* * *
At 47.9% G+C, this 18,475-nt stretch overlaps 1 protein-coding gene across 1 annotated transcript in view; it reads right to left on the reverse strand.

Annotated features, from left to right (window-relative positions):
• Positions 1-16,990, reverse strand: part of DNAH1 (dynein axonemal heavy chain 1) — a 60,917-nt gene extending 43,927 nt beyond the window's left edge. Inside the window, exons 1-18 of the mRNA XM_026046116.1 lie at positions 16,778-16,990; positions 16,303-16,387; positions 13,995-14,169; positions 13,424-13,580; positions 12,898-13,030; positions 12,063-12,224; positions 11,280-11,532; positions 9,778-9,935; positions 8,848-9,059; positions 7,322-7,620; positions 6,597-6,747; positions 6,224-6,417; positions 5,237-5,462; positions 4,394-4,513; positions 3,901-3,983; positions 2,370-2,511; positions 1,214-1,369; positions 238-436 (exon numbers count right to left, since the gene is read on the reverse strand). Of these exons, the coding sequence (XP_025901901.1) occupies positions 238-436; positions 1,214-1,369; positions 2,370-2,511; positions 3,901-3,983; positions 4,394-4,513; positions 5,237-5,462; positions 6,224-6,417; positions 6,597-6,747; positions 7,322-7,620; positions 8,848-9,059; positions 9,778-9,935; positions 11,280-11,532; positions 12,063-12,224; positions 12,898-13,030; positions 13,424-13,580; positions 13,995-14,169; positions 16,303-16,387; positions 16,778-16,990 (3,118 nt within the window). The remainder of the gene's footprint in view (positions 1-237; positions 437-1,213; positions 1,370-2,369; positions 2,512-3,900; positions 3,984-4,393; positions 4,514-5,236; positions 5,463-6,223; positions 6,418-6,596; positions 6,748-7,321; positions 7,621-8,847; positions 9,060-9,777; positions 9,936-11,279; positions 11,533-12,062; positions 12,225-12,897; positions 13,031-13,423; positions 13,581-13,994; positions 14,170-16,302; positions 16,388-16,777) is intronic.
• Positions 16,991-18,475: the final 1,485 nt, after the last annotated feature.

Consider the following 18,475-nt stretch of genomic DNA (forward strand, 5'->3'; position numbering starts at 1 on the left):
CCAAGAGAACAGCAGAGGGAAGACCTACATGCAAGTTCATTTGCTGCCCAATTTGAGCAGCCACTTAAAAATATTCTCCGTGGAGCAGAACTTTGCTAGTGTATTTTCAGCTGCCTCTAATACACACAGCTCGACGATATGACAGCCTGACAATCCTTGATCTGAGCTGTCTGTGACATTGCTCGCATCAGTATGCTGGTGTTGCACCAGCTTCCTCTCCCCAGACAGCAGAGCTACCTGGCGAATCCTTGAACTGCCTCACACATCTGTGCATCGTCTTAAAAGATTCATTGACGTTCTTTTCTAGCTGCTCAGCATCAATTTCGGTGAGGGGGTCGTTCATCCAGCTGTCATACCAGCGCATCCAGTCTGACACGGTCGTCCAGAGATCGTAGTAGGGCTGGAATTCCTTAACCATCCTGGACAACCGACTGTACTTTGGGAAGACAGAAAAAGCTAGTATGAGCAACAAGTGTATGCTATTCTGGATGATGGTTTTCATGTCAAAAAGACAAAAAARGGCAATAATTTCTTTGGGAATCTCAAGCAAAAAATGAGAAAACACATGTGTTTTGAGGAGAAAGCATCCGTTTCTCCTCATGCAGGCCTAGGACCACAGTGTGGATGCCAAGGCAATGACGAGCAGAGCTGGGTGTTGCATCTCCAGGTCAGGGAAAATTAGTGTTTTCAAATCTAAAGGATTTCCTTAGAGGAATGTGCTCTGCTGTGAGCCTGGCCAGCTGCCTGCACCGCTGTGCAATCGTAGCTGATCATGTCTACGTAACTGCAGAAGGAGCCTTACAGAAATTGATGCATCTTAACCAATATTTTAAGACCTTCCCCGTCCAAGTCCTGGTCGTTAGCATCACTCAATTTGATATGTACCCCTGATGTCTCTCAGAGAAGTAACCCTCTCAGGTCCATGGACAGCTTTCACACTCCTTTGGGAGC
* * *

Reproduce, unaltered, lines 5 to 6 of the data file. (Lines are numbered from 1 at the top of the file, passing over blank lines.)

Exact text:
Consider the following 18,475-nt stretch of genomic DNA (forward strand, 5'->3'; position numbering starts at 1 on the left):
CCAAGAGAACAGCAGAGGGAAGACCTACATGCAAGTTCATTTGCTGCCCAATTTGAGCAGCCACTTAAAAATATTCTCCGTGGAGCAGAACTTTGCTAGTGTATTTTCAGCTGCCTCTAATACACACAGCTCGACGATATGACAGCCTGACAATCCTTGATCTGAGCTGTCTGTGACATTGCTCGCATCAGTATGCTGGTGTTGCACCAGCTTCCTCTCCCCAGACAGCAGAGCTACCTGGCGAATCCTTGAACTGCCTCACACATCTGTGCATCGTCTTAAAAGATTCATTGACGTTCTTTTCTAGCTGCTCAGCATCAATTTCGGTGAGGGGGTCGTTCATCCAGCTGTCATACCAGCGCATCCAGTCTGACACGGTCGTCCAGAGATCGTAGTAGGGCTGGAATTCCTTAACCATCCTGGACAACCGACTGTACTTTGGGAAGACAGAAAAAGCTAGTATGAGCAACAAGTGTATGCTATTCTGGATGATGGTTTTCATGTCAAAAAGACAAAAAARGGCAATAATTTCTTTGGGAATCTCAAGCAAAAAATGAGAAAACACATGTGTTTTGAGGAGAAAGCATCCGTTTCTCCTCATGCAGGCCTAGGACCACAGTGTGGATGCCAAGGCAATGACGAGCAGAGCTGGGTGTTGCATCTCCAGGTCAGGGAAAATTAGTGTTTTCAAATCTAAAGGATTTCCTTAGAGGAATGTGCTCTGCTGTGAGCCTGGCCAGCTGCCTGCACCGCTGTGCAATCGTAGCTGATCATGTCTACGTAACTGCAGAAGGAGCCTTACAGAAATTGATGCATCTTAACCAATATTTTAAGACCTTCCCCGTCCAAGTCCTGGTCGTTAGCATCACTCAATTTGATATGTACCCCTGATGTCTCTCAGAGAAGTAACCCTCTCAGGTCCATGGACAGCTTTCACACTCCTTTGGGAGC